CHARLOTTESVILLE — Mike Young peered up at a hideous scoreboard — Virginia 65, Virginia Tech 39 — and watched the final few seconds mercifully tick off the clock.

The Hokies coach then met UVa’s Tony Bennett at midcourt. Young shook hands, spoke a few words and then smacked Bennett on the shoulder.

That’s NRV for, “Hoo, buddy. Ya got us.”

In this season full of unprecedented moments for Young — first win as coach of his dream school, first ACC victory, first upset of a top-five opponent while guiding the orange and maroon — Young’s first exposure to the Tech-UVa rivalry was one he’d like to forget.

The second-youngest team in all of major-college basketball got blasted. Embarrassed. Humbled. All of their strengths turned to weaknesses. All of their momentum gained during a four-game winning streak against lesser competition turned to ash.

“Experiences like that are part of growth,” Young said. “I wish it hadn’t happened — it’s painful — but it did, and I know exactly how they’ll respond. We’ll come back tomorrow and set our jaw and turn our attention to [Syracuse].”

The best news for the Hokies is that Virginia does this to a lot of people. The No. 19 Cavaliers might hold their lowest national ranking since pre-Thanksgiving in 2017, but they still know how to play world-class defense.

Virginia held the Hokies to their lowest point total since Super Bowl I (1967) and their fewest points in this series since the year the United Nations held its first meeting (1946).

Tech, which entered the day No. 1 in the country in fewest turnovers committed per game (9.5), gave it away six times in the first nine minutes of this one.

“To kick the thing around — sloppy basketball just drives me insane,” Young said, shaking his head.

Young was quick to credit the Cavaliers for their brilliance on that end of the floor, but his group also was uncharacteristically irresponsible with possessions. Example: The Hokies committed the rare five and dime — a 5-second violation and a 10-second violation in the same game.

Young couldn’t remember the last time that had happened to one of his teams. While he thought the clock should have reset on a loose ball that would have prevented the 10-second call, he said there was no excuse for the 5-second violation, when Tech failed to initiate a new out-of-bounds play under the basket in the first half.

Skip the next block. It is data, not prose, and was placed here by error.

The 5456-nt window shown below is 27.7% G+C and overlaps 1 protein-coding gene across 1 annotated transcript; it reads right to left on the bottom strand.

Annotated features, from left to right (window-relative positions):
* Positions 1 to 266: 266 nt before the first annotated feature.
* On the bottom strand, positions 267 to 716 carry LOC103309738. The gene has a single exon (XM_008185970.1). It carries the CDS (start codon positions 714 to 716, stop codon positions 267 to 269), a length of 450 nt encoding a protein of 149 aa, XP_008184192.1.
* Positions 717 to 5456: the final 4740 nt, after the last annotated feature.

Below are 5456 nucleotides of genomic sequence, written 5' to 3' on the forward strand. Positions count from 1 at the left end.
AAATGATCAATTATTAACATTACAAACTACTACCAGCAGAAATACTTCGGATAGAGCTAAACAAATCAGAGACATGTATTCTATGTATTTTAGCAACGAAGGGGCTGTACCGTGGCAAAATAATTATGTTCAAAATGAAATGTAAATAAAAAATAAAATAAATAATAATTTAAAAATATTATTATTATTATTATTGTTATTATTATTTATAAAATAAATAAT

“That’s my turnover,” Young said. “That should go on the stat sheet as Mike Young’s turnover.”

All of this is only noteworthy because of how great Young has been. He led his team to a win over Clemson in the ACC opener. He beat then-No. 3 Michigan State in Hawaii. The Hokies came out sharp against No. 10 Duke on Dec. 6 before acquiescing in the second half.

There was none of that in this one. The Cavaliers built a 13-point halftime lead, which always feels like about a 33-point deficit when you’re facing them.

Young said he noticed “a bit of a far-away look” in the eyes of some of his freshmen, something he hadn’t seen since Dayton wrecked Tech 89-62 in Maui the day after the Michigan State upset.

“We didn’t have that same fire about us, but you live through some of that,” Young said. “What those kids have accomplished and the progress that they’ve made, physically, emotionally, has been pretty special to witness.”

The Hokies, who did not set foot out of Cassell Coliseum in the month of December, now play back-to-back ACC road games. They travel to face Syracuse on Tuesday night.

Perhaps it was good for his team to have faced league titans Duke and Virginia already?

“Hell no,” he said with a smile. “Good lord. That’s the league. That’s the league. ... That’s ACC basketball.”

And this was the Tech-UVa rivalry. Sort of. Young and the Hokies have to hope the second meeting, in Blacksburg on Feb. 26, is a little less harrowing than the first.

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